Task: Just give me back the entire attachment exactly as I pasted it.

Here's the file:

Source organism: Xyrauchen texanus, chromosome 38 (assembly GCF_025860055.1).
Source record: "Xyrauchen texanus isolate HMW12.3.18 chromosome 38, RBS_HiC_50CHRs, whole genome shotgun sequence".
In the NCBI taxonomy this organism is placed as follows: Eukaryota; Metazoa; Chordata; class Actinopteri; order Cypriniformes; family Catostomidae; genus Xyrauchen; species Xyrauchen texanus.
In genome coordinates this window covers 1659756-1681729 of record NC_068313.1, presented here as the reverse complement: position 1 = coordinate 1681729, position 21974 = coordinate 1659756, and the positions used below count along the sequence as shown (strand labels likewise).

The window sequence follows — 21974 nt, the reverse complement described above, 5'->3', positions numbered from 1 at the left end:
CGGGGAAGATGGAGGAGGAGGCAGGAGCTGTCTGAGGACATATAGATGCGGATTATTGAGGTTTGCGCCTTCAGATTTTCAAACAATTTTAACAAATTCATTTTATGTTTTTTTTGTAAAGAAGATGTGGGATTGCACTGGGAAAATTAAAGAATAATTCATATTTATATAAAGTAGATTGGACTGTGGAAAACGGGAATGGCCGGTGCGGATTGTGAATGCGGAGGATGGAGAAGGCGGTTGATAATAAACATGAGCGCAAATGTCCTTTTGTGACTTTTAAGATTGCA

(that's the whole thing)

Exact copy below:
Source organism: Xyrauchen texanus, chromosome 38 (assembly GCF_025860055.1).
Source record: "Xyrauchen texanus isolate HMW12.3.18 chromosome 38, RBS_HiC_50CHRs, whole genome shotgun sequence".
In the NCBI taxonomy this organism is placed as follows: Eukaryota; Metazoa; Chordata; class Actinopteri; order Cypriniformes; family Catostomidae; genus Xyrauchen; species Xyrauchen texanus.
In genome coordinates this window covers 1659756-1681729 of record NC_068313.1, presented here as the reverse complement: position 1 = coordinate 1681729, position 21974 = coordinate 1659756, and the positions used below count along the sequence as shown (strand labels likewise).

The window sequence follows — 21974 nt, the reverse complement described above, 5'->3', positions numbered from 1 at the left end:
CGGGGAAGATGGAGGAGGAGGCAGGAGCTGTCTGAGGACATATAGATGCGGATTATTGAGGTTTGCGCCTTCAGATTTTCAAACAATTTTAACAAATTCATTTTATGTTTTTTTTGTAAAGAAGATGTGGGATTGCACTGGGAAAATTAAAGAATAATTCATATTTATATAAAGTAGATTGGACTGTGGAAAACGGGAATGGCCGGTGCGGATTGTGAATGCGGAGGATGGAGAAGGCGGTTGATAATAAACATGAGCGCAAATGTCCTTTTGTGACTTTTAAGATTGCA